was 491128 F-86A-5 which rotated home the day I finished my missions,12
Oct.’52. I arrived in the 336th 0n 4 May’52 and flew my
100 missions in five months finishing on 12 Oct. Got 1 damage claim
and fired on one late in Sept. and got fired on at the same time by
the Leader of five behind me. He missed. I was flying Robbie Reisner’s
a/c 824 at the time. It was later lost when Bettinger was shot down."
Willard P. Dunbar Jr. (From an email given to me by Willard on
February 28, 2018).
My leader and I were there when Asla was shot down. Couldn’t
get a shot of the Mig as he climbed away." - Lt. Willard Dunbar
if he had any nose art on the airplane: "Rovin Rover on
lower right nose. Rocketeers on both sides. I think the a/c went to
the Oregon ANG after it was IRANed at Fresno then to Oxnard and then
scrapped?" Lt. Willard Dunbar
a 2/Lt and Spot 1/Lt while at Kimpo. I then was at Tyndall AFB for
two years teaching gunnery and AllWx Interception in 86D’s.
Left the AF to continue my education at Purdue University. Graduated
with a degree in Air Transportation. Flew with the INDANG for ten
years(55to65). Farmed family farms from 1958 to 1965 then flew for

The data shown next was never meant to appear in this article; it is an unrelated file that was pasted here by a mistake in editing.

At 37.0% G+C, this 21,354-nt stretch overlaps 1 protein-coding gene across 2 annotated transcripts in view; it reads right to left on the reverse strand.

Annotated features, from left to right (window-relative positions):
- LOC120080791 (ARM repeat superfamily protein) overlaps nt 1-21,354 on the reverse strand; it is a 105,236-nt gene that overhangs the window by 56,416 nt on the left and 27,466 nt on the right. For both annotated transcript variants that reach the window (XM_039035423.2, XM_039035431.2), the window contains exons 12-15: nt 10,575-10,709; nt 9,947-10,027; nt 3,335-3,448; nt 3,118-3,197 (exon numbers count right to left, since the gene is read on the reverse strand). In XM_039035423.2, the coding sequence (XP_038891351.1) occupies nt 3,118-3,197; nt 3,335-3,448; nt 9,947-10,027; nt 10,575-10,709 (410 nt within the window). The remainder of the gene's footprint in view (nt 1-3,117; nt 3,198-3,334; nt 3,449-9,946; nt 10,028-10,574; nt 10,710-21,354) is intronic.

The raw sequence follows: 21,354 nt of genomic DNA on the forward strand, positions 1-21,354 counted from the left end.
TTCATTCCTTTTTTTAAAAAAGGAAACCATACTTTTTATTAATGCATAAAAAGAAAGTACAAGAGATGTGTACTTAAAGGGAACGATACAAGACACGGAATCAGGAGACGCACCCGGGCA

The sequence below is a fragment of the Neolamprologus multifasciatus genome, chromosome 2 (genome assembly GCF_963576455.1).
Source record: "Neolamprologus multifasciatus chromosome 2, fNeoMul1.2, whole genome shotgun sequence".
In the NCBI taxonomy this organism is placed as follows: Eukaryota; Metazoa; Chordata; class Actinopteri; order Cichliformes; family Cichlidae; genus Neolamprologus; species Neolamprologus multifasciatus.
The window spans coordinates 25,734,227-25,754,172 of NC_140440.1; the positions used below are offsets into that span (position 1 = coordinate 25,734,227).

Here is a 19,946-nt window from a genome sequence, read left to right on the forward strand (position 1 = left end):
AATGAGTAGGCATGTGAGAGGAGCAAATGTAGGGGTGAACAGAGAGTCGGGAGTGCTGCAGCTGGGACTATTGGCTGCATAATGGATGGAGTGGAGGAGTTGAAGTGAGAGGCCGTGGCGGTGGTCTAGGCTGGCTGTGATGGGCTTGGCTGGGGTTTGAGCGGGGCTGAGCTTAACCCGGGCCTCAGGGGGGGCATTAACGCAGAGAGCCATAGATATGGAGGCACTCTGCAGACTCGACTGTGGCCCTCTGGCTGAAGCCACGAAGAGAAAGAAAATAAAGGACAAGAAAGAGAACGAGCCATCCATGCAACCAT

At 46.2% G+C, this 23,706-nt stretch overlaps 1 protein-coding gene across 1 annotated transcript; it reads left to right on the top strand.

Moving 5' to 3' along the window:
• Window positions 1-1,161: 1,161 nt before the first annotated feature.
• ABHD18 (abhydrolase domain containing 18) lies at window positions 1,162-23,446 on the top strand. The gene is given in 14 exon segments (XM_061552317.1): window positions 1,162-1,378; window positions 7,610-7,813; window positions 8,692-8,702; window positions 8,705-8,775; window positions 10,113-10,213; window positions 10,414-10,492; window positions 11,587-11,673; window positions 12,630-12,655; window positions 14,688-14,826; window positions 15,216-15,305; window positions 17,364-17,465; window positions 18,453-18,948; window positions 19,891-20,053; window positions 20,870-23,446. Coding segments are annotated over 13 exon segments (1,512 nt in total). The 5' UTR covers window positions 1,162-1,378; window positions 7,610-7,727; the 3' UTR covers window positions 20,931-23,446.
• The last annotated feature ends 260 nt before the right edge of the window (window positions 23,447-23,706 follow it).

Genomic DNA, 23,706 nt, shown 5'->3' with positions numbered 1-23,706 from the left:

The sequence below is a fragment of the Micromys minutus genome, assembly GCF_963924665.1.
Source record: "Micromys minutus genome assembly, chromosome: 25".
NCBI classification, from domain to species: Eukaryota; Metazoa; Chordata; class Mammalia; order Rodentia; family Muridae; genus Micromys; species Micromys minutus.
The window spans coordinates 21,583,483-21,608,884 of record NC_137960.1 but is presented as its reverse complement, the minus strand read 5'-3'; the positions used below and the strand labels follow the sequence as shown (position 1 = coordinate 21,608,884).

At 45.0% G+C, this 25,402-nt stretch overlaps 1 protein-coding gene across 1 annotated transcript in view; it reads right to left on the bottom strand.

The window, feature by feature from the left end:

American Airlines for 25 years. Flew parttime for a Corp from 1990
to 2003,then retired from flying. Kept up my Reserve participation
till 1974 and retired as Lt.Co." - Lt. Willard Dunbar
336th and 334th had 86A’s and E’s while I was there. The
335th had F’s first because they had the best combat claims
record. They had all F’s by Sept.52 and we got their E’s.
The last of our A’s went home on 12 Oct’52. the day I
finished my 100 missions." - Lt. Willard Dunbar
"The F-86 Sabre Jet and Pilots" by Turner,
on above article: Advanced training base location was not Craig AFB,
Arizona, but was Craig AFB in Alabama East of Selma, Alabama. Original
author cited incorrect. Information updated to me by Lt. Willard Dunbar